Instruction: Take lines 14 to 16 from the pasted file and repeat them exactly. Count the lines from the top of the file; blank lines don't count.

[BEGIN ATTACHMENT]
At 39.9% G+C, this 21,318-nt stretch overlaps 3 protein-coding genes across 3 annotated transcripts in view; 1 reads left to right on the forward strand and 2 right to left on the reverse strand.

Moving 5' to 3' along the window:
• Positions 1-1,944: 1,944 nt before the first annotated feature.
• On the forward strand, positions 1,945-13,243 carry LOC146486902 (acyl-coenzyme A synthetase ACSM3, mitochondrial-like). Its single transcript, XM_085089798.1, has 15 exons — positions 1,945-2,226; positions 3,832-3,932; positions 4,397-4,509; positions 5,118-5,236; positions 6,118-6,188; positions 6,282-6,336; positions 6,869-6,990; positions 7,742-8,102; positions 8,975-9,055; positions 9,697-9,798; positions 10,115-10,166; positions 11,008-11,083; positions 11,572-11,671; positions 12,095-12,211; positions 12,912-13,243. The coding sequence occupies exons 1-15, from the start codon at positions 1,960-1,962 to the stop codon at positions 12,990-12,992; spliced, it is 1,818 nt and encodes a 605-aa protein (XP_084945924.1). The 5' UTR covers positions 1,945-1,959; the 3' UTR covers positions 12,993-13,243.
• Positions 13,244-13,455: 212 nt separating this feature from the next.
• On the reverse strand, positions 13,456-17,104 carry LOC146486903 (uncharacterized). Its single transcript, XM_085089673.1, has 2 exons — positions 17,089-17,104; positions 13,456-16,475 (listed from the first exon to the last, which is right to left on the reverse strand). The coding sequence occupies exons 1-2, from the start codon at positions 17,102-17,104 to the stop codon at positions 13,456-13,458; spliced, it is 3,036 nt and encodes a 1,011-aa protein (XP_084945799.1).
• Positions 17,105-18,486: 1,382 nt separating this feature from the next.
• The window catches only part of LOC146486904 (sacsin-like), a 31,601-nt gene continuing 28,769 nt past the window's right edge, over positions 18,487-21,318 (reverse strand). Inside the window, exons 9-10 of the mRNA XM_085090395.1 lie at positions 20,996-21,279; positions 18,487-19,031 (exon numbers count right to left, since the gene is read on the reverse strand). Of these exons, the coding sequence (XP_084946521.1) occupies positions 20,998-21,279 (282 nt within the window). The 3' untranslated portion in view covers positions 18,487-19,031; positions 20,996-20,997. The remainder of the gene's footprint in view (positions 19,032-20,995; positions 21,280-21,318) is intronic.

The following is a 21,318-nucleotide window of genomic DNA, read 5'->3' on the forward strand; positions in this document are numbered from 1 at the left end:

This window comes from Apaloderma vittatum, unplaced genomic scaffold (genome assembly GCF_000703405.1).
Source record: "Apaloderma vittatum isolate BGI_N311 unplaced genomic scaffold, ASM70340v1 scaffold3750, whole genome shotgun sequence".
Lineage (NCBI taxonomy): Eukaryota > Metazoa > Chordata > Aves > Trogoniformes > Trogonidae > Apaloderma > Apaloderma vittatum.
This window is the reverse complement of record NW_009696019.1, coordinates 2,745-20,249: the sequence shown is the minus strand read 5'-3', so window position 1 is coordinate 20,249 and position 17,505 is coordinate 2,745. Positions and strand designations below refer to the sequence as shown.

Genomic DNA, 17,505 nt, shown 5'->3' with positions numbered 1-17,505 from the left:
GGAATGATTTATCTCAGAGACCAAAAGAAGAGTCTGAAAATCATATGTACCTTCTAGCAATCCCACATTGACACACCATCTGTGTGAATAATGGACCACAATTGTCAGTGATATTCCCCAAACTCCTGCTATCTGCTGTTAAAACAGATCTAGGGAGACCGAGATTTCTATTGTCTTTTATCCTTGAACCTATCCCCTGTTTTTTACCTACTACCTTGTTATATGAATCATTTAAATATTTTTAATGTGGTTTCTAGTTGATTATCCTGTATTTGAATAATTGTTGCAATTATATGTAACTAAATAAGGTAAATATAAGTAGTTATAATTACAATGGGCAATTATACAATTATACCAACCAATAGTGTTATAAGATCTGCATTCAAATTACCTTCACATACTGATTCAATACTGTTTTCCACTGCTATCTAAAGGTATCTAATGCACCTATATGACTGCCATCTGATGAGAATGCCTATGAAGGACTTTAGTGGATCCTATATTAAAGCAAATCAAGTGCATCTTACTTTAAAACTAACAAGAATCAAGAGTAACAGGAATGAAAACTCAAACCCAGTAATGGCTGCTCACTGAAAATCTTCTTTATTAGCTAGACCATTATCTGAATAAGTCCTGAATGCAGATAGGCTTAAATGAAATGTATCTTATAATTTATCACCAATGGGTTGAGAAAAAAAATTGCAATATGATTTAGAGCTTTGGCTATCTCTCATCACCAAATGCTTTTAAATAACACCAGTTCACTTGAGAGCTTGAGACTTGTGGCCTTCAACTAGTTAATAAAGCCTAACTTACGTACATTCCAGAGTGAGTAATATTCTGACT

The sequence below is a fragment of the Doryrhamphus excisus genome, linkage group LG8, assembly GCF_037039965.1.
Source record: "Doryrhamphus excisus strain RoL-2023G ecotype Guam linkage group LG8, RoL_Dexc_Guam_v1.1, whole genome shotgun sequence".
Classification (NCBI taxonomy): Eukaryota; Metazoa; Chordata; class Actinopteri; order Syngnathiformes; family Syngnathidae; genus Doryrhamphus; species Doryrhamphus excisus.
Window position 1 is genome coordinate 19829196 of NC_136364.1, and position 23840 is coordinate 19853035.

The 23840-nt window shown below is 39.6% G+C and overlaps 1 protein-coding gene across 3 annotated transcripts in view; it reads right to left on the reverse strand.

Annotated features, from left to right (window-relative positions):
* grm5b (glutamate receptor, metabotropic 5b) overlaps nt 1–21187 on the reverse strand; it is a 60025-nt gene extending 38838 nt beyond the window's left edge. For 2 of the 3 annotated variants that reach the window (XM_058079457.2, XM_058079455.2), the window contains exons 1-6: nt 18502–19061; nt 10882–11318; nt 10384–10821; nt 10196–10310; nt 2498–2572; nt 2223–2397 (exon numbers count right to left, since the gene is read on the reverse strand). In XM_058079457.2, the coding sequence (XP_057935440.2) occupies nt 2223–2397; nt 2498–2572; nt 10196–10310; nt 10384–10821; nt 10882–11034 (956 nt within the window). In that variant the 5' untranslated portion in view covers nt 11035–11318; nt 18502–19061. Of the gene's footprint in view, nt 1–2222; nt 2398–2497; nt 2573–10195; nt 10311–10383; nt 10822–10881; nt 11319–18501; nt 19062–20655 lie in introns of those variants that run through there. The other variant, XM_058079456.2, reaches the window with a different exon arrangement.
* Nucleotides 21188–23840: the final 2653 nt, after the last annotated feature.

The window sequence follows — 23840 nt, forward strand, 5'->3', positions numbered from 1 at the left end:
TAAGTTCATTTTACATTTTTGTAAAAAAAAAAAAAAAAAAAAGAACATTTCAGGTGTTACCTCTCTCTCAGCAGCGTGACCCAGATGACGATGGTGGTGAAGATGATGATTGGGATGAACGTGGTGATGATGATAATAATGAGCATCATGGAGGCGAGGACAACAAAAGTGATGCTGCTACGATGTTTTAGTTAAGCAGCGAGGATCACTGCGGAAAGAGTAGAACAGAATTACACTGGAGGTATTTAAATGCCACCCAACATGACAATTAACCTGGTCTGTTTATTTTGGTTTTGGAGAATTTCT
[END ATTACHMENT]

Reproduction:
Genomic DNA, 17,505 nt, shown 5'->3' with positions numbered 1-17,505 from the left:
GGAATGATTTATCTCAGAGACCAAAAGAAGAGTCTGAAAATCATATGTACCTTCTAGCAATCCCACATTGACACACCATCTGTGTGAATAATGGACCACAATTGTCAGTGATATTCCCCAAACTCCTGCTATCTGCTGTTAAAACAGATCTAGGGAGACCGAGATTTCTATTGTCTTTTATCCTTGAACCTATCCCCTGTTTTTTACCTACTACCTTGTTATATGAATCATTTAAATATTTTTAATGTGGTTTCTAGTTGATTATCCTGTATTTGAATAATTGTTGCAATTATATGTAACTAAATAAGGTAAATATAAGTAGTTATAATTACAATGGGCAATTATACAATTATACCAACCAATAGTGTTATAAGATCTGCATTCAAATTACCTTCACATACTGATTCAATACTGTTTTCCACTGCTATCTAAAGGTATCTAATGCACCTATATGACTGCCATCTGATGAGAATGCCTATGAAGGACTTTAGTGGATCCTATATTAAAGCAAATCAAGTGCATCTTACTTTAAAACTAACAAGAATCAAGAGTAACAGGAATGAAAACTCAAACCCAGTAATGGCTGCTCACTGAAAATCTTCTTTATTAGCTAGACCATTATCTGAATAAGTCCTGAATGCAGATAGGCTTAAATGAAATGTATCTTATAATTTATCACCAATGGGTTGAGAAAAAAAATTGCAATATGATTTAGAGCTTTGGCTATCTCTCATCACCAAATGCTTTTAAATAACACCAGTTCACTTGAGAGCTTGAGACTTGTGGCCTTCAACTAGTTAATAAAGCCTAACTTACGTACATTCCAGAGTGAGTAATATTCTGACT

The sequence below is a fragment of the Doryrhamphus excisus genome, linkage group LG8, assembly GCF_037039965.1.